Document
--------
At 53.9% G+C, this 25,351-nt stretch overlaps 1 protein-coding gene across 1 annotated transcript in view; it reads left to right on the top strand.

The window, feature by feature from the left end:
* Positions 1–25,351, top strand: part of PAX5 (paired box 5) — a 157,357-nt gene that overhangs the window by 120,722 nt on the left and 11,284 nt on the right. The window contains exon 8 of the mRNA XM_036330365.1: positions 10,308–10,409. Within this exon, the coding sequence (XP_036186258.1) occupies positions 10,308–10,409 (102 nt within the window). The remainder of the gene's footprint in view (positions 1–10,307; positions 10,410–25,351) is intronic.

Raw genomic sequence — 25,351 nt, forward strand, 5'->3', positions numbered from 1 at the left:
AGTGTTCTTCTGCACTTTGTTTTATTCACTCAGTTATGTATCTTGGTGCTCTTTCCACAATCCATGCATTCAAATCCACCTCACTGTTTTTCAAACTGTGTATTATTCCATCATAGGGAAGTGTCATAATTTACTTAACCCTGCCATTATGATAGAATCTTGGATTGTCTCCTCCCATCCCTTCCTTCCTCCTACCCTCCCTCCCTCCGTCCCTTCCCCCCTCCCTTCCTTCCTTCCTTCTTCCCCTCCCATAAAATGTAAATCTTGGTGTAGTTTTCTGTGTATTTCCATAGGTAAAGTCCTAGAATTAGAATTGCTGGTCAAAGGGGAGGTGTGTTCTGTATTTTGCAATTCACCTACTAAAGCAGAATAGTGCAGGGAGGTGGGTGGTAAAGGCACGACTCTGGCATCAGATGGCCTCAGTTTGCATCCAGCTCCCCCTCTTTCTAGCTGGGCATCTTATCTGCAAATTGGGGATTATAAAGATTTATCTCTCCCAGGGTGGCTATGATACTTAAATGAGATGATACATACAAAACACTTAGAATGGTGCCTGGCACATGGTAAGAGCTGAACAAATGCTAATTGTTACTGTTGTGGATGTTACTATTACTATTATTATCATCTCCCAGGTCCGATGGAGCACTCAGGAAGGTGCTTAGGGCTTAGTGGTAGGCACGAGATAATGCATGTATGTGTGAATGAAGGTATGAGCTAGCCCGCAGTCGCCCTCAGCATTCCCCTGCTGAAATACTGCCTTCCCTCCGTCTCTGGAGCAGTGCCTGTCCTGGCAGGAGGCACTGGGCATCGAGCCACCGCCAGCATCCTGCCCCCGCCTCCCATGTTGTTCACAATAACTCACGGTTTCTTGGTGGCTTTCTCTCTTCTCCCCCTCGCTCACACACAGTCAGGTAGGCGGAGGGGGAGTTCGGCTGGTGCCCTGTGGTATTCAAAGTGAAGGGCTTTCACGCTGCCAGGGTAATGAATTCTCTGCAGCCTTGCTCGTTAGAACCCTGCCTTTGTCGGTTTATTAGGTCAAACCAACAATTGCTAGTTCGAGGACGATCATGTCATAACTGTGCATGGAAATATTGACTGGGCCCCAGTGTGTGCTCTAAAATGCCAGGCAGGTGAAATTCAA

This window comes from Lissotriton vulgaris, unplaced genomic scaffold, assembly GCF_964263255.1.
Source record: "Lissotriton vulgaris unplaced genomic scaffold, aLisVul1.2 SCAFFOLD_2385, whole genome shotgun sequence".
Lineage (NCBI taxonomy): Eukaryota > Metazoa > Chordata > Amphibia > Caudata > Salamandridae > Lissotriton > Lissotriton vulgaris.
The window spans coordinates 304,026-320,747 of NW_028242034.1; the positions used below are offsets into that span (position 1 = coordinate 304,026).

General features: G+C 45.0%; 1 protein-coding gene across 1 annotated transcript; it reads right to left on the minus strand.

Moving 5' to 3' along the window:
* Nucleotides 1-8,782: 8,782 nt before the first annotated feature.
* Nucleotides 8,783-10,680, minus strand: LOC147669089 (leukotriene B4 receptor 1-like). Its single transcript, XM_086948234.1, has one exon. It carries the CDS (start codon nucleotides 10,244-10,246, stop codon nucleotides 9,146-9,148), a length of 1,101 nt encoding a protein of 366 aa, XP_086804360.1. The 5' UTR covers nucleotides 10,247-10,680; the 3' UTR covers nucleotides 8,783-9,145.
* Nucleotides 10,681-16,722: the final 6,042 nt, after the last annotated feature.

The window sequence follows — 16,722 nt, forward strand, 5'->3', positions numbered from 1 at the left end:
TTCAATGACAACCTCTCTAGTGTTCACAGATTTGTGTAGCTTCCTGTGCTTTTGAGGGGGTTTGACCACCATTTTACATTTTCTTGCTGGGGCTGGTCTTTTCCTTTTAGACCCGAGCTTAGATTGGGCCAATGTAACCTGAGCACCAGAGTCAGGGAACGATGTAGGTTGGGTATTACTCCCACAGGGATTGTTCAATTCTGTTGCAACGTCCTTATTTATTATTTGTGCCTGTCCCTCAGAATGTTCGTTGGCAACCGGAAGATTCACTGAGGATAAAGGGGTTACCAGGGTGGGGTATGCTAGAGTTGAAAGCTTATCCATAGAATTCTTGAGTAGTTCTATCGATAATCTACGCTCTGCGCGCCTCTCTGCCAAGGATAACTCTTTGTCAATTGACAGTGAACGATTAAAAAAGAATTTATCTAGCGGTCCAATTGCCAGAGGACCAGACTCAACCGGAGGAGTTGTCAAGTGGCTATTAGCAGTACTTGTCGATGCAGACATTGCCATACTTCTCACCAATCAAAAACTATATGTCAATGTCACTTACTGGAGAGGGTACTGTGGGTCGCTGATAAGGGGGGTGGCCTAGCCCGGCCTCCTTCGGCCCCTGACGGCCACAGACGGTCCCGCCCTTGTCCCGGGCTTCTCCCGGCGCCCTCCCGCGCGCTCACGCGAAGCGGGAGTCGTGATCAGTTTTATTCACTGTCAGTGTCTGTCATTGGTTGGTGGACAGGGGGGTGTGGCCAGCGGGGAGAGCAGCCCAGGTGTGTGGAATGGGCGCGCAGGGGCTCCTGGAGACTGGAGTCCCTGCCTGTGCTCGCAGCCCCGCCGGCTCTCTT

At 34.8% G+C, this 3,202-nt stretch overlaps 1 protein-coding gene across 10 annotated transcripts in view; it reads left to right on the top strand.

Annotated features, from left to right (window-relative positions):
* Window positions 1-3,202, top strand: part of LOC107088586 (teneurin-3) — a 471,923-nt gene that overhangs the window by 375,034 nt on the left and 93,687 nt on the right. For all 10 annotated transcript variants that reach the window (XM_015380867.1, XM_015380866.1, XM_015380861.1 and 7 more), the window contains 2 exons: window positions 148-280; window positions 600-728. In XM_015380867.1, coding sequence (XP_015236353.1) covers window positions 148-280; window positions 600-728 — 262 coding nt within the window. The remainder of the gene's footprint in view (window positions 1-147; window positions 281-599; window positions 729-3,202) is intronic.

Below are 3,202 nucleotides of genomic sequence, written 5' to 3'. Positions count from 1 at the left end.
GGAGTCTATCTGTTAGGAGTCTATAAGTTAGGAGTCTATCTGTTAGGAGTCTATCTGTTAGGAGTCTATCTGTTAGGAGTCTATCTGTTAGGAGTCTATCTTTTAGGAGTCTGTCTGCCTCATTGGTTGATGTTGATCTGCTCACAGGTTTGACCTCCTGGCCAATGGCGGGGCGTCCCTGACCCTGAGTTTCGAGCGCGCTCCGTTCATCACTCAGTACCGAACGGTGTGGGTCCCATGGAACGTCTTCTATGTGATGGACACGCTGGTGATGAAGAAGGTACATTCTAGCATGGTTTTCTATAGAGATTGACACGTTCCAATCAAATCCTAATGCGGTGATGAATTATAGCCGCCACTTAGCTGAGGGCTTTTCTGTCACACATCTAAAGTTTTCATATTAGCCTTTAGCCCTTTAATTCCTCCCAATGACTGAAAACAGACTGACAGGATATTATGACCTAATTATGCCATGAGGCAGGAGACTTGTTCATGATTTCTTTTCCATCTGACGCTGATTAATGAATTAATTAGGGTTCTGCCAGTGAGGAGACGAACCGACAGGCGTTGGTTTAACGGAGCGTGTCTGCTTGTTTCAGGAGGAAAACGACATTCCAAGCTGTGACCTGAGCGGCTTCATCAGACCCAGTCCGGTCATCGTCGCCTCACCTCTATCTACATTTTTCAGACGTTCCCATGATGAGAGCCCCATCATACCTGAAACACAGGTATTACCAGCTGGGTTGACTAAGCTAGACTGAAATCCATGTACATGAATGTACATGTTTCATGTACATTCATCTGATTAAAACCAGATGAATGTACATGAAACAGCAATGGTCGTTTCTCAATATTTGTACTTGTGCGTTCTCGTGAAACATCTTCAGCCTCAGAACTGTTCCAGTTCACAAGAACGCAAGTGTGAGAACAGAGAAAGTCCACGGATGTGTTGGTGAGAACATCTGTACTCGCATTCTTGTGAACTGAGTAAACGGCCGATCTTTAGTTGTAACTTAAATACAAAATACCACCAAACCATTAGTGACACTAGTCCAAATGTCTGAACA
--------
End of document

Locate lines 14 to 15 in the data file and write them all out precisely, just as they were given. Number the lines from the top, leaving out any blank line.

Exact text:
* Nucleotides 10,681-16,722: the final 6,042 nt, after the last annotated feature.

The window sequence follows — 16,722 nt, forward strand, 5'->3', positions numbered from 1 at the left end: